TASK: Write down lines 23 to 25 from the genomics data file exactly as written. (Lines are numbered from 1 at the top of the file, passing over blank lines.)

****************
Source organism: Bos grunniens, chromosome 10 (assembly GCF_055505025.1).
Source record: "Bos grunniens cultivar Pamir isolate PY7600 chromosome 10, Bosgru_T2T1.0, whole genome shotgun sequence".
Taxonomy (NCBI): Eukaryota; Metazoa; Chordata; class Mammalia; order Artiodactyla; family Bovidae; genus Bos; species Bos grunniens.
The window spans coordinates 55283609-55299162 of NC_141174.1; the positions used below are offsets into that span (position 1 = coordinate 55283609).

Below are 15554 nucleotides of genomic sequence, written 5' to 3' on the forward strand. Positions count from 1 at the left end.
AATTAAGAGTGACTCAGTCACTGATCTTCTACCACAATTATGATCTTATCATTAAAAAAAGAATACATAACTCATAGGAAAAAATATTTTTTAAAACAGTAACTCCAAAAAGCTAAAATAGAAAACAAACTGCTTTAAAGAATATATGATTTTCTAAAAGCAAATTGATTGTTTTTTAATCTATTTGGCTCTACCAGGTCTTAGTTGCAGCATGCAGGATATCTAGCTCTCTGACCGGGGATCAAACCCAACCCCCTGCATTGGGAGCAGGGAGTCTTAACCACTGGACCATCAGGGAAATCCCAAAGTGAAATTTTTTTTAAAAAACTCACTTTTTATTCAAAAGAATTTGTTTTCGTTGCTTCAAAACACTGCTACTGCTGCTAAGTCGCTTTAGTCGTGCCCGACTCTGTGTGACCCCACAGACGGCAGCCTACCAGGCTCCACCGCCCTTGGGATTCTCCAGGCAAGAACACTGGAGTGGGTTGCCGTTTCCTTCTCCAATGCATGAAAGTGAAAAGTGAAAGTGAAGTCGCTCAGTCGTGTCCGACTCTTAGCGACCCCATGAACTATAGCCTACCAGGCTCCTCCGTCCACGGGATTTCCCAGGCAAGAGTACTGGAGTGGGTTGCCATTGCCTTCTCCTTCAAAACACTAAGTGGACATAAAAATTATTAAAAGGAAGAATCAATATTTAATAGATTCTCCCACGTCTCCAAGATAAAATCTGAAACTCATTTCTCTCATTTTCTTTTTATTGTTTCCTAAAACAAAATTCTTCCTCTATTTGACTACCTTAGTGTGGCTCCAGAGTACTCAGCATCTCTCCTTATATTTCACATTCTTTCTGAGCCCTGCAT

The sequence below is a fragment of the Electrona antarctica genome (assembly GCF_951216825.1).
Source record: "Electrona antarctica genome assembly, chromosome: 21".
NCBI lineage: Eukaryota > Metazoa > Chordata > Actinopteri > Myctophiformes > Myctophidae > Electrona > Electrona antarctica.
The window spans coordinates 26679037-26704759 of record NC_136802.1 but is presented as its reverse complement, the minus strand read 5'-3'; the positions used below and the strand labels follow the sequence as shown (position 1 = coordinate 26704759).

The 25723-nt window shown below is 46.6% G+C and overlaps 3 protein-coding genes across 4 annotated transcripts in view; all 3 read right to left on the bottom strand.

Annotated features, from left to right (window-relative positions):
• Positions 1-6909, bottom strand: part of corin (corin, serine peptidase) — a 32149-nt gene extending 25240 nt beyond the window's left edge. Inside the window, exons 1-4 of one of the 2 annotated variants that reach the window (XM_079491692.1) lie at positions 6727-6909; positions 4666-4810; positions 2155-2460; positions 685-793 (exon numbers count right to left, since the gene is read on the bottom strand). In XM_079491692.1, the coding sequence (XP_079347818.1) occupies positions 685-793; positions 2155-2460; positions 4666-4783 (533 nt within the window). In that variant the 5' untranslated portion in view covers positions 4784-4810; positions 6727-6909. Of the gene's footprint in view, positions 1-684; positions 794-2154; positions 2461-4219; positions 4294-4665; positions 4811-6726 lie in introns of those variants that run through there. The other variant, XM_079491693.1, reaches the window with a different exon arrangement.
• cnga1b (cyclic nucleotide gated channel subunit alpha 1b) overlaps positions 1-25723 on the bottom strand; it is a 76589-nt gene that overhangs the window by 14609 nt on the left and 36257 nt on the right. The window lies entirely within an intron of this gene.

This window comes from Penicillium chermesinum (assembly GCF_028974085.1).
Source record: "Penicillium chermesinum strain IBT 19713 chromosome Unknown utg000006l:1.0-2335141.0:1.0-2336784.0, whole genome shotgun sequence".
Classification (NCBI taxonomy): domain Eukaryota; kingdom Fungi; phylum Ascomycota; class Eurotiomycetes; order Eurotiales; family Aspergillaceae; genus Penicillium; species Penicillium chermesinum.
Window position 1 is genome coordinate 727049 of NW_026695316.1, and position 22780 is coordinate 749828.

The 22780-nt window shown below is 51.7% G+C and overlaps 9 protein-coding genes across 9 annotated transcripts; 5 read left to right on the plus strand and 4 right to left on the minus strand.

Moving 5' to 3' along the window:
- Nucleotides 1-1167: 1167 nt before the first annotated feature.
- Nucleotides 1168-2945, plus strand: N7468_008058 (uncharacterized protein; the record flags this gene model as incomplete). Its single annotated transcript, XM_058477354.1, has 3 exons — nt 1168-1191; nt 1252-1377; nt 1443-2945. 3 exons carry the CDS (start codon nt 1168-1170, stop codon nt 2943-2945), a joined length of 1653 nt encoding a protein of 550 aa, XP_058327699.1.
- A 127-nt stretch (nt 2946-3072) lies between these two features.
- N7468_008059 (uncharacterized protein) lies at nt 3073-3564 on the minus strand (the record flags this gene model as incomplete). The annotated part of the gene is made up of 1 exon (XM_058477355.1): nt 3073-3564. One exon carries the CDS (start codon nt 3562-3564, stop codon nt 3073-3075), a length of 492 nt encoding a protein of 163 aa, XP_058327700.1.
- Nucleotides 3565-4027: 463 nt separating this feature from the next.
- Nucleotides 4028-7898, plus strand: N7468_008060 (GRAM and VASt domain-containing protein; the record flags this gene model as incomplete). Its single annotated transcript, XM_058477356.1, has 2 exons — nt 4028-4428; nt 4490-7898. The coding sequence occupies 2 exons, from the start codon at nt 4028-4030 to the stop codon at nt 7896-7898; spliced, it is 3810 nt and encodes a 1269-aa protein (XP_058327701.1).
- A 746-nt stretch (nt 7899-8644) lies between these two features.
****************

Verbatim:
- A 127-nt stretch (nt 2946-3072) lies between these two features.
- N7468_008059 (uncharacterized protein) lies at nt 3073-3564 on the minus strand (the record flags this gene model as incomplete). The annotated part of the gene is made up of 1 exon (XM_058477355.1): nt 3073-3564. One exon carries the CDS (start codon nt 3562-3564, stop codon nt 3073-3075), a length of 492 nt encoding a protein of 163 aa, XP_058327700.1.
- Nucleotides 3565-4027: 463 nt separating this feature from the next.